Like many would be reformers, Greene starts off on the wrong foot by making (some) educators the villains of the parable (a format which is much better used in the Arbinger Institute's Leadership and Self Deception: Getting Out of the Box and The Anatomy of Peace: Resolving the Heart of Conflict). If I wanted to reform any institution from within, I would NOT start off with a hearty "you guys suck" position--a bit too much the stereotypical male coach. The author should revise this and allow the ...more
Jan 09, 2012 rated it it was ok
I don't disagree with the premise of the book, that traditional punishments aren't working in a lot of cases and I applaud him for putting the idea out there. However, I found the delivery to be condescending and the situations used for examples to be idealistic. What about the child that says "screw you!" when you introduce the idea and doesn't stop, no matter how persistent you are? Because those children most certainly exist. I also don't believe that all children want to succeed but lack the ...more
Mar 14, 2010 rated it it was amazing
I think this book is a valuable addition to teachers' knowledge. As a sub, I see that dealing with kids with behavioral challenges is consuming a huge amount of teacher time and resources. Most of the elementary schools I sub in now have not only a counselor, but also a behavior specialist. If this Plan B model can help solve some of these problems, I am all for it. Although, again, as a sub, I don't have much chance to use it, except for the emergency model.
Apr 01, 2018 rated it really liked it
Educators shld read this book!!
Cindi Jackson
Nov 28, 2010 rated it really liked it
This book got a bit boring in places but it is an excellent resource for those who want to be very efficient in the model of CPS. I spent a week at an advanced CPS training with Dr. Green this summer and found him to be authentically concerned with the welfare of kids in schools who just don't seem to be getting their needs met in order for them to do well. I work at a therapeutic school where we use this model as our primary treatment modality and although it is time consuming, it works when it ...more
Jun 20, 2011 rated it it was amazing
This is a wonderful book! I read it as a parent, not a teacher, but I still learned a great deal from it. It gave me some wonderful new ideas about how to deal with my son's challenging behaviors. Grounding, time outs, and loss of privileges only get you so far when dealing with a kid with severe adhd and ocd. This book opened my eyes to a whole new form of behavior modification where the focus is on teaching the kid the coping skills he needs to avoid the undesirable behavior, rather than just ...more
Jul 10, 2009 rated it really liked it
I have some questions about some of Greene's ideas, but his central premise is hard to argue with: Kids don't violate the rules because they are broken. They violate them because they don't really know how to follow them. He advocates a structured from of problem-solving with kids that allows them a role in coming up with a plan to teach them lagging skills. I think most teachers would like this book. He writes in clear language, and uses an ongoing narrative to illustrate his ideas.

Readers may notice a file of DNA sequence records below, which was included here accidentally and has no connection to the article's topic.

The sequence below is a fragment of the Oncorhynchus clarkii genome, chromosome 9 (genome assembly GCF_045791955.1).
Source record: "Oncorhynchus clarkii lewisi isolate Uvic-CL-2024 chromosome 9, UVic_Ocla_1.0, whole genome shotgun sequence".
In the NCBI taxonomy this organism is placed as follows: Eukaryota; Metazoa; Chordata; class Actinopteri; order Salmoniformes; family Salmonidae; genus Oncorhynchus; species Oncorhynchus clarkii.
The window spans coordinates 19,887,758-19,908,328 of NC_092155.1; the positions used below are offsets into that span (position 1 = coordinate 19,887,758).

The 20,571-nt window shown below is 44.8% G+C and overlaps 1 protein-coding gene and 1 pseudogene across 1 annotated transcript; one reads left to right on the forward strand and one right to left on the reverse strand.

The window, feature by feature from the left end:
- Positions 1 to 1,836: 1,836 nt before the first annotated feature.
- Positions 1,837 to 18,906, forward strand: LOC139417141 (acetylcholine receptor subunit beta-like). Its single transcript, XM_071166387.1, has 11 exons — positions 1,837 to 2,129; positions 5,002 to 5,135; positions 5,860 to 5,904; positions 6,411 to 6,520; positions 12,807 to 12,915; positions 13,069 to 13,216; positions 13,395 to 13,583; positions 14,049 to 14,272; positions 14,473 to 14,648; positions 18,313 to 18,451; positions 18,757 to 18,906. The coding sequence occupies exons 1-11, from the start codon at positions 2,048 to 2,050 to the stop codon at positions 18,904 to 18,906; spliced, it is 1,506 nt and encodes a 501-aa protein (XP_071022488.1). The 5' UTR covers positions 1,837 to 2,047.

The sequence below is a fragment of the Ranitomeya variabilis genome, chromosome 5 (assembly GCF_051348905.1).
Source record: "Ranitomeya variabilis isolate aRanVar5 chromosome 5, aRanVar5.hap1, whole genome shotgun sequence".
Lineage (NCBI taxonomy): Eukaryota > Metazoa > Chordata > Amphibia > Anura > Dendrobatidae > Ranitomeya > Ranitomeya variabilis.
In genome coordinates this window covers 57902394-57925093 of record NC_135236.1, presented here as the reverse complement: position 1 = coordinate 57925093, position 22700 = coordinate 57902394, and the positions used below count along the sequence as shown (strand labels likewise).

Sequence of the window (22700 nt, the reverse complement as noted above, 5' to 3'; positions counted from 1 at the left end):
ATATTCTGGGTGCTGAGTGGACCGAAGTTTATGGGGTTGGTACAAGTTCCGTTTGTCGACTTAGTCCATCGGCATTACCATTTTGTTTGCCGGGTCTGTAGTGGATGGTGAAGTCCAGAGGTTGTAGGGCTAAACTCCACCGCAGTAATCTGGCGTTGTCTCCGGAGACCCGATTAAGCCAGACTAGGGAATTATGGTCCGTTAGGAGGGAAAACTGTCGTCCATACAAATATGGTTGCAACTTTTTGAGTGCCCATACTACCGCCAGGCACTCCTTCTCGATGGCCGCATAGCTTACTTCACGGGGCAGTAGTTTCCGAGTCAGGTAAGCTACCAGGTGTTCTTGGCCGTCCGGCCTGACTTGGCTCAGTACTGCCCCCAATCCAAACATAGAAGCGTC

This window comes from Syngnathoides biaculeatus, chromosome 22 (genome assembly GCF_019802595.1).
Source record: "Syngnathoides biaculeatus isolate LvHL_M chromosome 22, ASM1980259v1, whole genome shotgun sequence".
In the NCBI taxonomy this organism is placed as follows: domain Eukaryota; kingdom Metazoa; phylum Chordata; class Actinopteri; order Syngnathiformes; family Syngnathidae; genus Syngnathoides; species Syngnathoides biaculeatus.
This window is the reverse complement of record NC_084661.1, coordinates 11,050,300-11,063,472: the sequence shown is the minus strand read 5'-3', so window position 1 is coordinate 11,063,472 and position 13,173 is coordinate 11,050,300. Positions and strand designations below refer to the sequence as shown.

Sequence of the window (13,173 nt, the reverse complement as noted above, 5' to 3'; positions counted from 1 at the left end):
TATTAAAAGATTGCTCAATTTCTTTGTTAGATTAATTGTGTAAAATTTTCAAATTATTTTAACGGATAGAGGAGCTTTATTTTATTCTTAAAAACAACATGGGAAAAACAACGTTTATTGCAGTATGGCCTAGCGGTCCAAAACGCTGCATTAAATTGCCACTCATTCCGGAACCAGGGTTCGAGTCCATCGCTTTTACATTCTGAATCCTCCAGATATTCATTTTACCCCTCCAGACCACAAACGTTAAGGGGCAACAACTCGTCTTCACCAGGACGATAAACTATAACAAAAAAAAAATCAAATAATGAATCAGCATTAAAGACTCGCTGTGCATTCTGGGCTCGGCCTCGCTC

Jan 02, 2009 rated it really liked it
Shelves: children
One of the best books I've read on teaching kids with behavioral challenges. Shifting our perspective towards the belief that "Kids do well if they can" changes how the adults in their lives prevent and respond to misbehavior. It left me with some unanswered questions on practical applications, but overall is a great resource.
Thorn MotherIssues
Feb 15, 2009 rated it really liked it
Shelves: read-2009
Really interesting book about treating children's challenging behaviors like learning disabilities and dealing with them through collaborative problem solving rather than impositions of adult will. It's geared more toward teachers than parents, but applicable for both (and more) and is probably something I'll come back to when actually parenting.
May 21, 2012 rated it did not like it
This book was cheesy like an lifetime movie or an after school special.
Jun 02, 2018 rated it really liked it
A fresh perspective on kids with behavioral challenges. For the first time in a long time, it feels like a humane and doable behavior "program" that actually teaches kids something and builds healthy relationships between students, schools, and families. No ticket system, bribes, or detentions that serve to teach kids obedience but not self-control.

To me, it is obvious that Greene has actually worked in schools, has heard conversations at faculty meetings and between teachers and parents becaus
Apr 27, 2018 rated it it was amazing
Shelves: education
Some really practical tools for working alongside children with challenging behaviour in the classroom. The book is quite readable and gives some excellent examples of how the tools can be implemented. Highly recommended.
Nov 17, 2017 rated it it was amazing
Shelves: my-shelves
This book & the philosophy & method within it are game changers! If I could give it more than 5 stars, I would. Lives hang in the balance, we must reach our challenging kids. My constant companion? The words, "Kids do well if they can". Let's all start figuring out what skill those tough kids, and adults, in our lives are lacking, or behind, on and engage them in helping find solutions that build those skills.
Jul 31, 2017 rated it really liked it